The UK is the fifth richest country in the world.
In terms of total GDP, it is the sixth- or ninth-richest, depending on which measure you use. In terms of GDP per capita, it is the 20th- or 27th-richest.
14 million people are living in poverty.
Correct for the UK in 2017/18, according to the main measure of relative poverty used in the UK.
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“14 million people are living in poverty in ours, the fifth richest country in the world”
Jeremy Corbyn, 24 September 2019
In his speech to the Labour Party conference, Jeremy Corbyn made the point that 14 million people are living in poverty in the UK despite it being the fifth-richest country in the world.
The UK is either the sixth- or ninth-richest country in the world based on the total size of GDP (depending on which of two main measures you use), although it was until recently the fifth-richest on one of those measures.
However, the size of the UK’s GDP is not the most relevant to the point Mr Corbyn seems to be making. His point effectively seems to be about inequality and the potential to redistribute the UK’s significant wealth more evenly.
But to talk about potential wealth redistribution within the UK, we need to know how wealthy the average person is, not the size of the UK’s GDP in total.
The more relevant measure is average GDP per person. This still has drawbacks which we’ve discussed before, but it gives a clearer indication of how wealthy people are. On this measure, the UK is the 20th-or 27th-wealthiest country in the world.
How many people are in poverty in the UK?
An estimated 14.3 million people were living in poverty in the UK in 2017/18, according to the Social Metrics Commission (SMC), based on government data.
The SMC is an organisation which has been working to improve the way we understand and measure poverty in the UK. It has been publishing estimates since 2018. You can read more about how they define poverty here.
Another main measure is “absolute low income”, published by the government, which estimates 12.5 million people in poverty (once housing costs are accounted for) in 2017/18.
No single number gives a “definitive” figure for poverty, as a lot depends on how you define it, but these are among the best available options.
The UK is either the sixth or ninth biggest economy in the world
When Jeremy Corbyn says the UK is the fifth richest country in the world, he’s presumably referring to the size of the UK’s GDP.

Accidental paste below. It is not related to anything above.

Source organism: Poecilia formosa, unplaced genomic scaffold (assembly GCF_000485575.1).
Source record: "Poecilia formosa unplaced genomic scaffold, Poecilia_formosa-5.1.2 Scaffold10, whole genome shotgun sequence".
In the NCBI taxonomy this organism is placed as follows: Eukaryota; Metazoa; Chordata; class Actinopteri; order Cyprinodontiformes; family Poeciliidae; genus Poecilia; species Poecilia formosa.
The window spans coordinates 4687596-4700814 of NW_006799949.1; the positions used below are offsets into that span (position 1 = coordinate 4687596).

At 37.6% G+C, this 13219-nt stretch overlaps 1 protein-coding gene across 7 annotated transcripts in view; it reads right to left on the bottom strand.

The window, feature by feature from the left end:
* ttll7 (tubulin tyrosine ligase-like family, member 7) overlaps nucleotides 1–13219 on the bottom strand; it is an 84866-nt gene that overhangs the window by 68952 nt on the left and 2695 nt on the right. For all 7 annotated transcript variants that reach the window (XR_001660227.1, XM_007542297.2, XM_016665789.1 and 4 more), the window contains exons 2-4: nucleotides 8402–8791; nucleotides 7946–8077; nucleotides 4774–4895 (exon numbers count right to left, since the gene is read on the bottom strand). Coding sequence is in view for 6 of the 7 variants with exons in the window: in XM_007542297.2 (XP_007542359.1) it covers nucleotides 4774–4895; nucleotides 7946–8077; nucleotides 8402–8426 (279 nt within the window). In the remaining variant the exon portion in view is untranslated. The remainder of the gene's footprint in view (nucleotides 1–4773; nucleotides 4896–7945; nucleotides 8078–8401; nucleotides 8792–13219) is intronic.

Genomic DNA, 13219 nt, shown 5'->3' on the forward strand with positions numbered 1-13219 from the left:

GDP is the total value of everything that happens within a country’s economy—the goods and service made and the money earned—and is a common measure of the size of a country’s economy.
To make a comparison between countries, you need to convert each country’s GDP into a common currency.
This is most commonly done by converting local currencies into US dollars, using market exchange rates.
One problem with converting currencies using market exchange rates is that different countries have different prices levels—for example, $100 can buy you more goods and services in Kenya than in the USA.
A measure known as “purchasing power parity” (PPP) aims to account for this. On the PPP measure, the UK is the ninth-richest country in the world.
We’ve written more about how PPP is calculated here.
Jeremy Corbyn’s comparison is not the best
Jeremy Corbyn is making the point that there are 14 million people in poverty despite the UK’s significant wealth. This effectively seems to be a point about inequality—the UK’s significant wealth could be more evenly distributed across the population to reduce poverty.
But if we want to talk about the poverty and wealth redistribution, the total size of a country’s GDP isn’t the best figure to use.
That’s because it overlooks how big the population is and, as a result, how much wealth the average person has.
For example, consider the fact that China has a far bigger GDP than the UK ($14.2 trillion to the UK’s $2.8 trillion—based on market exchange rates).
So despite China being a much bigger economy, the average person is much wealthier in the UK.
That still makes the UK one of the world’s wealthier countries. But fifth-richest is an overstatement in this context.
Correction 10 October 2019
A previous version of this article reported China and the UK's GDP in billions rather than trillions.